A proposed cap on the fees that banks charge for debit card transactions would substantially reduce the cost for businesses. But it’s started a death watch for debit card rewards and renewed predictions that free checking is done for.
At issue is who will ultimately benefit from the savings? The Federal Reserve’s proposal to cap these fees, officially known as interchange fees, at 12 cents per transaction would enable retailers to pass on annual savings of $10 billion to $13 billion to consumers. But banks and card networks maintain that retailers will pocket the savings. This would leave consumers to bear the brunt of the new law through higher costs for banking and reduced rewards programs.
In releasing its proposal Thursday, Fed staff members said they found the cost to banks for processing is between 7 cents and 12 cents per transaction. Yet every time a customer swipes a debit card, the average fee is 44 cents.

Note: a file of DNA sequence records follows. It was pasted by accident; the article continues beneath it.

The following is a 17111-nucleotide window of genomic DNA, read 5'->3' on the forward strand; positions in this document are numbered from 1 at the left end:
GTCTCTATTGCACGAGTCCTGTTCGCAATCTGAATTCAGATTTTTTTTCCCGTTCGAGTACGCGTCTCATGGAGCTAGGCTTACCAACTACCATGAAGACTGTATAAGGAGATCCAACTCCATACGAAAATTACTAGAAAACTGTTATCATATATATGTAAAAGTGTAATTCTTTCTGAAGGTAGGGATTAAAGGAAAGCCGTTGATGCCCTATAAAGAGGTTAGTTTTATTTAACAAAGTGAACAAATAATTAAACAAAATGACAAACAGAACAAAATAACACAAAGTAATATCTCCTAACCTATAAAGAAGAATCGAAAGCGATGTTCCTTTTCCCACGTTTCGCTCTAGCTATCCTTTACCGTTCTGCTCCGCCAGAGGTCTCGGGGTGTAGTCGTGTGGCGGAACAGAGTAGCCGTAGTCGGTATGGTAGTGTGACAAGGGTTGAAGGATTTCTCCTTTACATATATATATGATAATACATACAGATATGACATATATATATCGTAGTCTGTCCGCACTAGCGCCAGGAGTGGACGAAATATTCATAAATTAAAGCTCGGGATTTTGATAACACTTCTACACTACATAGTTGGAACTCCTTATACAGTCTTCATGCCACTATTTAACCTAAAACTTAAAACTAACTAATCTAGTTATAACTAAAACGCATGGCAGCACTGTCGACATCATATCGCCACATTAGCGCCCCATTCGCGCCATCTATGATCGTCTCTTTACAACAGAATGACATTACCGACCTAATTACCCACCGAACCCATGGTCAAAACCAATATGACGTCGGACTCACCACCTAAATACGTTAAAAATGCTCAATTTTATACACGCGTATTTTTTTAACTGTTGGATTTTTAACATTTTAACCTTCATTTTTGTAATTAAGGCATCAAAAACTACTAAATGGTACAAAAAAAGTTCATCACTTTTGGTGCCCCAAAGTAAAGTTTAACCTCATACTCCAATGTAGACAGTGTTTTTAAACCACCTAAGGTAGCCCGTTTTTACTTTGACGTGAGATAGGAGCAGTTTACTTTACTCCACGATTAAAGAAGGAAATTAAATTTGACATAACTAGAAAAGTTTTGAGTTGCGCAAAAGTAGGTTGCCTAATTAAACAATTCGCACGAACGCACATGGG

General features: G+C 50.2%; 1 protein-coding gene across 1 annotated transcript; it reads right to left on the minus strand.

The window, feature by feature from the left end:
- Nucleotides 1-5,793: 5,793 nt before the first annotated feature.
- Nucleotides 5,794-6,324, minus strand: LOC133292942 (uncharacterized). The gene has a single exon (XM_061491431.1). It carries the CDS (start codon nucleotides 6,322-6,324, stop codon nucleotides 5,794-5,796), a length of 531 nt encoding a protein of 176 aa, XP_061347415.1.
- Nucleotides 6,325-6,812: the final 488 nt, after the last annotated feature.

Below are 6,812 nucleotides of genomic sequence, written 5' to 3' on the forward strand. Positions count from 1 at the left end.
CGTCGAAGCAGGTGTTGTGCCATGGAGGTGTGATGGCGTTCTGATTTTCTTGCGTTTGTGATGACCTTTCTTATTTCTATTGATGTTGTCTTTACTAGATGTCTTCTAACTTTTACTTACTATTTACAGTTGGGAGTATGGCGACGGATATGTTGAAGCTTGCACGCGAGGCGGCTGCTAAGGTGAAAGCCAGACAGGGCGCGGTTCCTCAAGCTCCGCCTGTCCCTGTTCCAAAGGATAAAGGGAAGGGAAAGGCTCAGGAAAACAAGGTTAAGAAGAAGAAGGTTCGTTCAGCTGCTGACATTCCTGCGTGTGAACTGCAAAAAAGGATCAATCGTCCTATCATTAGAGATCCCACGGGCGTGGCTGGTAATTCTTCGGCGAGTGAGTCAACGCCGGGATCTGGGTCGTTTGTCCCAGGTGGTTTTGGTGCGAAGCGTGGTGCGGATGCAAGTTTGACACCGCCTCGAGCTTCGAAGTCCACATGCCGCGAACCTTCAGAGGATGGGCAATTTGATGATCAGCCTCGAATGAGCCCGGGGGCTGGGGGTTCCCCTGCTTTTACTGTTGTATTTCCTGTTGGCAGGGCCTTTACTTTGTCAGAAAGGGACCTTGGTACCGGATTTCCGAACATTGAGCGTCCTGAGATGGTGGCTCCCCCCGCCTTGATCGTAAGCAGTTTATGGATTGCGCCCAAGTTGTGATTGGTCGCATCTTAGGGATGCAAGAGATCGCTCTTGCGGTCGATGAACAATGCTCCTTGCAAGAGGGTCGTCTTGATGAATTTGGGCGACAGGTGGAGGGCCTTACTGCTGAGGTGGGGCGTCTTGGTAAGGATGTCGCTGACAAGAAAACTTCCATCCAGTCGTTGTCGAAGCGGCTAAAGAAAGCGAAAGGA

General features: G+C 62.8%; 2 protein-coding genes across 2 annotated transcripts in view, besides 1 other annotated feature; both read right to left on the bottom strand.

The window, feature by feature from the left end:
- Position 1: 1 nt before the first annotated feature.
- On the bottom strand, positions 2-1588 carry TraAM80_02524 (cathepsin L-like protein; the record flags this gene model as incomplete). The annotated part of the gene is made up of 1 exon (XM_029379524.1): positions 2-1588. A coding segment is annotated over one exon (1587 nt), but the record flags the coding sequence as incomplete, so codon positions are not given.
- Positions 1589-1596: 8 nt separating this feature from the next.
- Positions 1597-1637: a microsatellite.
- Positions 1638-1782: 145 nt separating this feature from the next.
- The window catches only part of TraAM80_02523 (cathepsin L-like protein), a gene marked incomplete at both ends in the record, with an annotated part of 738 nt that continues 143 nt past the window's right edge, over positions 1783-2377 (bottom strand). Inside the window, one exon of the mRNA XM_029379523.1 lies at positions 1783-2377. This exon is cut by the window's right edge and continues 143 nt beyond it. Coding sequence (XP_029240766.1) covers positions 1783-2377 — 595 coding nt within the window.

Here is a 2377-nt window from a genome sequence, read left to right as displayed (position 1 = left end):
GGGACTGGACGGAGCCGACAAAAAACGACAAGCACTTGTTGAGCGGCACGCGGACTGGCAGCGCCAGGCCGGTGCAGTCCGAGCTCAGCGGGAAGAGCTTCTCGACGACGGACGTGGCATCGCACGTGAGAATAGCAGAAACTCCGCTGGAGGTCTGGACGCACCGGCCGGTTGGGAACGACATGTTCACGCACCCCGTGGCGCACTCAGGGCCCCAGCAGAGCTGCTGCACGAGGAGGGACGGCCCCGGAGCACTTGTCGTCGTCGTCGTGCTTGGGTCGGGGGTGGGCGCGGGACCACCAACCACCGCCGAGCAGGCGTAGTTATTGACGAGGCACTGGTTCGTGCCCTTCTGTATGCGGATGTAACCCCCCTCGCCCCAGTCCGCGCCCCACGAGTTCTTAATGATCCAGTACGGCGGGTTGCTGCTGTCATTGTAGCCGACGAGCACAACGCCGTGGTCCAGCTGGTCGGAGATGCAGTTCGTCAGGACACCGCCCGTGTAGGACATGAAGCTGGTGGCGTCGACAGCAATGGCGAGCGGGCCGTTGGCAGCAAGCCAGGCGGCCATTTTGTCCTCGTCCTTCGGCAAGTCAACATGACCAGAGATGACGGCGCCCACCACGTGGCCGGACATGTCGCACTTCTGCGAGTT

The banks are making out like bandits and then telling us it’s for our benefit. I always worry when someone says they are doing something for my own good. I can’t help but feel that someone is going to hit me.
Banks love to bill as if some dedicated employee was carefulling examining the transaction, which was undoubtedly true in 1947. The actual current circumstances is a high speed computer instantly calculating the transaction.
We can adjust for the times.